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Tickers in this article: F

The market's resilience in the face of early legislative posturing appears to be sending a strong message that the fiscal cliff will be resolved in a timely fashion by year-end.

Case in point: Yesterday Treasury Secretary Geithner (representing the Obama administration) delivered a one-sided proposal to the Republicans. His proposal offered $1.6 trillion in tax increases and only $400 billion of unspecified (and non-guaranteed) entitlement program cuts over the next 10 years. The 4-to-1 ratio of tax increases to spending cuts was a partisan and unbalanced proposal, far more lopsided than the tentative agreement made between the President and the Speaker of the House in 2011 and imbalanced relative to the Simpson-Bowles proposal (which had more in spending cuts relative to tax increases).

Upon release of this one-sided proposal, the market's reaction was muted, with S&P futures dropping by only 4 handles. (Since Thursday's 5:00 p.m. EST announcement, the modest falloff in futures has been reversed, and S&P futures are now up by three handles.)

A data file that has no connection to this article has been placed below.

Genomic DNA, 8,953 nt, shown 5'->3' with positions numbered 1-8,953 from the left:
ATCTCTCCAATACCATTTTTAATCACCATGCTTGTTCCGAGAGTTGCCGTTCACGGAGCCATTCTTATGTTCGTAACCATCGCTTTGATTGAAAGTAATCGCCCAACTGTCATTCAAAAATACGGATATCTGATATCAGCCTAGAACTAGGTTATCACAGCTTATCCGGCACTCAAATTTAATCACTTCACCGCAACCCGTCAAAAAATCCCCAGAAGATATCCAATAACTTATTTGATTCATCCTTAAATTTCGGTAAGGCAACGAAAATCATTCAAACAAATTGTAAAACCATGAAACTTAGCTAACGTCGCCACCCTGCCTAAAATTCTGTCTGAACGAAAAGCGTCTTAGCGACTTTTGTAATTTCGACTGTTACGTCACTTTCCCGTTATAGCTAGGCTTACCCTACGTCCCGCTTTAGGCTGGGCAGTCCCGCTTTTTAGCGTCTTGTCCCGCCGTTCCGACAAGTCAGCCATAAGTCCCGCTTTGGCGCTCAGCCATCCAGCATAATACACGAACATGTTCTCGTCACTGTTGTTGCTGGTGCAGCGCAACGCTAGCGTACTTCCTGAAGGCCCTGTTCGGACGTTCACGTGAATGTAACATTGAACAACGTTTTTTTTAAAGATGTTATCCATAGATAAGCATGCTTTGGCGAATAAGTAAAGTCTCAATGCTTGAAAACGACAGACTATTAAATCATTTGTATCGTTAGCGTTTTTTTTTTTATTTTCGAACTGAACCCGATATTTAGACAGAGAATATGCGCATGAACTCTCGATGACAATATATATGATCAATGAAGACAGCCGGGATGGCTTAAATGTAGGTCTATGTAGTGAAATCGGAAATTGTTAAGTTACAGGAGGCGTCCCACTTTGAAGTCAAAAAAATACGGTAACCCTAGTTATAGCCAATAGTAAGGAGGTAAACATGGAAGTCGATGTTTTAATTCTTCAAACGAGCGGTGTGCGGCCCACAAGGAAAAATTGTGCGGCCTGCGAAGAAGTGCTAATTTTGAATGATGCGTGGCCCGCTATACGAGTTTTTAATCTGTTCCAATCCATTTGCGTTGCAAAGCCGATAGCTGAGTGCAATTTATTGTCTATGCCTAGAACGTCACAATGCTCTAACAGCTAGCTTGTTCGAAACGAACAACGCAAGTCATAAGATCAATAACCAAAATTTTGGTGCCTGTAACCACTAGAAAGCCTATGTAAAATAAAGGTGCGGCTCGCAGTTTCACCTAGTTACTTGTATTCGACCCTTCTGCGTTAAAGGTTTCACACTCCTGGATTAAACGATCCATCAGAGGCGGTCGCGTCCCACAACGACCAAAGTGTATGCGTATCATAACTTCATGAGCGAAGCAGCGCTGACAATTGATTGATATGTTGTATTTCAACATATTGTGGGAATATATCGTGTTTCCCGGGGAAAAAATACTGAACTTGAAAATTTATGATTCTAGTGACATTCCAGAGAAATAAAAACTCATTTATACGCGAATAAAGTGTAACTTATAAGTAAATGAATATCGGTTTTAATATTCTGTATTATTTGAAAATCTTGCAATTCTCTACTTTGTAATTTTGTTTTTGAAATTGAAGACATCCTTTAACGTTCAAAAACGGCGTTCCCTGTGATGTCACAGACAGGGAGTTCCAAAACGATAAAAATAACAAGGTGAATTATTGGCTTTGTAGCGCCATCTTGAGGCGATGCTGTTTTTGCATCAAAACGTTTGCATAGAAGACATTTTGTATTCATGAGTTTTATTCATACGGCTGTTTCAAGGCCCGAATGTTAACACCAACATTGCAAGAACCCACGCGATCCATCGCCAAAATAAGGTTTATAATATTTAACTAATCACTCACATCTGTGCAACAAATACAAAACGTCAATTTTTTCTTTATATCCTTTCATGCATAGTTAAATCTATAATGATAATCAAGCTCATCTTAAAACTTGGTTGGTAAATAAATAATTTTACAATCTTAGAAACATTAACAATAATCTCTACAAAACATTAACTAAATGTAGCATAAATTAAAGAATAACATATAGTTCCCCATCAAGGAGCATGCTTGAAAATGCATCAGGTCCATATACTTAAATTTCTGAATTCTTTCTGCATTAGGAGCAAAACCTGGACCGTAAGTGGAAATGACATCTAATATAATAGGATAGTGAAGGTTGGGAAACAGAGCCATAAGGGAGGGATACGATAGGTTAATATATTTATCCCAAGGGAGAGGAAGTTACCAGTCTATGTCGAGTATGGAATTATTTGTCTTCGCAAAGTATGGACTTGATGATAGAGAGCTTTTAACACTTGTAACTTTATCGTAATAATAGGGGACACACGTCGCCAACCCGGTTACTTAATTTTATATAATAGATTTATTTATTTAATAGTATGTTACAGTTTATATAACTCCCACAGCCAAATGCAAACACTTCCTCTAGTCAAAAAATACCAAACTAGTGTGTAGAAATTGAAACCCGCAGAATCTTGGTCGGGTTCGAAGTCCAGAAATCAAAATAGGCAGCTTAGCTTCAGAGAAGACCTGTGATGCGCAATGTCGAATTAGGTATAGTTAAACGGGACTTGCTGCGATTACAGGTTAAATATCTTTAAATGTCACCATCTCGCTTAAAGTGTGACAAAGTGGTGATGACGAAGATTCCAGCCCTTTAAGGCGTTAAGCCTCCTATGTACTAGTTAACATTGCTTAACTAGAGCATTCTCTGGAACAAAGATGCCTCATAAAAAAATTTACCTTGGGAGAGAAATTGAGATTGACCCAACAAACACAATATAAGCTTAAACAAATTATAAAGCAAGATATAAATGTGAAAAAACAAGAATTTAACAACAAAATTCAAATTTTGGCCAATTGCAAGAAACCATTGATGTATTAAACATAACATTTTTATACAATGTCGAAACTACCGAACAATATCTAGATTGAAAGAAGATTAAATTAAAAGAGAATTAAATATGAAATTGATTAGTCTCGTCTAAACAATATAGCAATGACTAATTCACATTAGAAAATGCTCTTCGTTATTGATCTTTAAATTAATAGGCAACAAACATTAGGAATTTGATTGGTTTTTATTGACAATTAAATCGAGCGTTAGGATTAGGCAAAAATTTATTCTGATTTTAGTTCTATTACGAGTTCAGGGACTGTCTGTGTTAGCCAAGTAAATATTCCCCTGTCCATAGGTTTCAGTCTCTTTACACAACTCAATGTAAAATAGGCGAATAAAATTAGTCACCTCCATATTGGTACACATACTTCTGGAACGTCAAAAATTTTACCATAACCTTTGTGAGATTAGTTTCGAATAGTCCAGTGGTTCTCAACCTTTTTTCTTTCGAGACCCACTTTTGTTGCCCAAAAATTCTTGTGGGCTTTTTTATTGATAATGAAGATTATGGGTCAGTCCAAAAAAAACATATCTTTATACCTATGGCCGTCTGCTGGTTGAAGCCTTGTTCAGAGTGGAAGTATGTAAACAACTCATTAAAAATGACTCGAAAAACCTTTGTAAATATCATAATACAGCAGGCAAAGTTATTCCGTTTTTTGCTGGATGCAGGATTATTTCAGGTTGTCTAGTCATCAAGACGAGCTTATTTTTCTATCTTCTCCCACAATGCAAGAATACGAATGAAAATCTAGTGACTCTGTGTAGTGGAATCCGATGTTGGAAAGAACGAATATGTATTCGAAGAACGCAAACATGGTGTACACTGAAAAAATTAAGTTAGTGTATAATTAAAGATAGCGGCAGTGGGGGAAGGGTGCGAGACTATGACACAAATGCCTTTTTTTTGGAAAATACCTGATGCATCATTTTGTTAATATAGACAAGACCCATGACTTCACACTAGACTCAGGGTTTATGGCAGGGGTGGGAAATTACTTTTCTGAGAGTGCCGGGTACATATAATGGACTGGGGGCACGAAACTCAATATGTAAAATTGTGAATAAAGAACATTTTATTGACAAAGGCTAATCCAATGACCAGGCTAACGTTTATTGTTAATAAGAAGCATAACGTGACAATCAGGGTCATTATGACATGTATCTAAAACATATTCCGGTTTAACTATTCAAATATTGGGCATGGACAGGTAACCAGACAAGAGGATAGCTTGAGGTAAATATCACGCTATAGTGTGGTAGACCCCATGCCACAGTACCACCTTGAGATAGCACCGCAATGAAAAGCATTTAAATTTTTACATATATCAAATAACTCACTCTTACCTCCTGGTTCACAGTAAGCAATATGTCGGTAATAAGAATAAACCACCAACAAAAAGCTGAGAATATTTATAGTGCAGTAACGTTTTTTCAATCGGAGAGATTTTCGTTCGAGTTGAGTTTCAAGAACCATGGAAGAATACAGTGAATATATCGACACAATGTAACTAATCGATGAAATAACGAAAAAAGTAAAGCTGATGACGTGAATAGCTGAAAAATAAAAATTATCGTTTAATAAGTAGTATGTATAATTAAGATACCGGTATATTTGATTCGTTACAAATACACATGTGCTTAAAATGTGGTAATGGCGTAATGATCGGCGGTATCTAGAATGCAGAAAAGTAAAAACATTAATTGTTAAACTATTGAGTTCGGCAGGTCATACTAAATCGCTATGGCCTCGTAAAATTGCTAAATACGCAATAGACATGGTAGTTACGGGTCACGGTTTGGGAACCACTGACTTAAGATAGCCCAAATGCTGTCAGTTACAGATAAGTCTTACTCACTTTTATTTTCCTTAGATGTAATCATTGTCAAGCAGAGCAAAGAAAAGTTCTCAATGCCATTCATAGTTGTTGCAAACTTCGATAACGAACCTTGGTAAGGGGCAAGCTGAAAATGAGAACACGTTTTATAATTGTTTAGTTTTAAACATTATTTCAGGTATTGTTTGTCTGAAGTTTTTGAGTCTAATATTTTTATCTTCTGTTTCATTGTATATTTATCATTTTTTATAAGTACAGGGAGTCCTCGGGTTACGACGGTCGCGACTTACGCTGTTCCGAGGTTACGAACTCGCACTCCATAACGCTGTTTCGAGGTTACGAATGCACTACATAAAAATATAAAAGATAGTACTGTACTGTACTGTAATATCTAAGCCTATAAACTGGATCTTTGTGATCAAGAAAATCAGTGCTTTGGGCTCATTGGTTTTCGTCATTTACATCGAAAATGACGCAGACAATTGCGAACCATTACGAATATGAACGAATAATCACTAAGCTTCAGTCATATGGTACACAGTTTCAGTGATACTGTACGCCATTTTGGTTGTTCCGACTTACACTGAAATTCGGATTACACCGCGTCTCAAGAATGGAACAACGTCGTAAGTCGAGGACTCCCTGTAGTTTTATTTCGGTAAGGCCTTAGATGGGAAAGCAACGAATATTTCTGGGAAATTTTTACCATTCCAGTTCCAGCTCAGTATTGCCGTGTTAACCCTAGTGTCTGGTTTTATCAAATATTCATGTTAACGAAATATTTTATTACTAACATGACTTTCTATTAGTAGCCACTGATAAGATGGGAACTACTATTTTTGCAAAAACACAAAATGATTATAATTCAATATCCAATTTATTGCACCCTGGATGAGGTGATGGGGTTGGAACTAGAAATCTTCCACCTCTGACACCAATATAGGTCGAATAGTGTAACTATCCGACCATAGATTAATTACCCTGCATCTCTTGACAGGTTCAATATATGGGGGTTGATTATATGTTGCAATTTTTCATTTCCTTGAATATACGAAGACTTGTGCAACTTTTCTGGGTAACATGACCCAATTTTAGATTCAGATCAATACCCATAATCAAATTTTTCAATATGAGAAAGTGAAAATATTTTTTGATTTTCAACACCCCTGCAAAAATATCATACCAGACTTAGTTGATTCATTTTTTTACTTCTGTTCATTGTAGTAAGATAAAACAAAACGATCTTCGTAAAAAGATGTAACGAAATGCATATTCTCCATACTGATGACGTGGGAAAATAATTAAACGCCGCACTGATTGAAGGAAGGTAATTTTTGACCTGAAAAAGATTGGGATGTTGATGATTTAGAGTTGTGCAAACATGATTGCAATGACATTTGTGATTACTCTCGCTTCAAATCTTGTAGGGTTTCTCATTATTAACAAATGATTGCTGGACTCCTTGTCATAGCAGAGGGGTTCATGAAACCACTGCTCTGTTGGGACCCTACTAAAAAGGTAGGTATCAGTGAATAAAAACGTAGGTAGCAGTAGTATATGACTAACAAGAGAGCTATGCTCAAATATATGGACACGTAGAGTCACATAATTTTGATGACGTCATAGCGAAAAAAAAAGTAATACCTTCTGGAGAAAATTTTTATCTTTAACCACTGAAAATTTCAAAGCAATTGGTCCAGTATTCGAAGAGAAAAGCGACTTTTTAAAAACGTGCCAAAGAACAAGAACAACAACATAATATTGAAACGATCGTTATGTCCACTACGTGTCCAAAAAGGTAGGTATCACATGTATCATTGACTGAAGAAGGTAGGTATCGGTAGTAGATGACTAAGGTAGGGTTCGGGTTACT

Why didn't the market collapse upon receipt of the administration's proposal?

The answer is quite simple: The market recognizes that Tim Geithner delivered only the first proposal from the Democrats at the beginning of negotiations. The administration has absolutely no intention to stick to the proposal -- if it did, the House would soundly vote down the proposal and the full extent of the fiscal cliff's drag would be felt in the first half of 2013 (causing a recession and a sharp stock market fall).

The muted market reaction to the one-sided Geithner proposal makes sense to me.

Mind Your Investments, and Ignore the Media

There is little question that the schism between the parties is more venal than it was 20-25 years ago, which has led to the politics of division over the last decade.

Nevertheless, ignore the media's overhyped and extreme interpretations of both the Democratic and Republican Parties' gambits, especially in the early stages of negotiations (which is really more theatre and posturing than negotiations). And ignore items such as CNBC's promotional bug of the fiscal cliff countdown -- we have seen repeatedly, over time, other bugs that were killed off.

Being fearfully preoccupied with the first act of this fiscal cliff ballet could result in shedding investments that are attractive over the intermediate term. Instead of burying your head in the sensationalism of the media, try burying your head in balance sheets and income statements in order to find the next Ocwen Financial (OCN) or Altisource Portfolio Solutions (ASPS) .

It will be a more productive endeavor.

In summary, be fearful of the earnings cliff not the fiscal cliff.

At the time of publication, Kass was long OCN.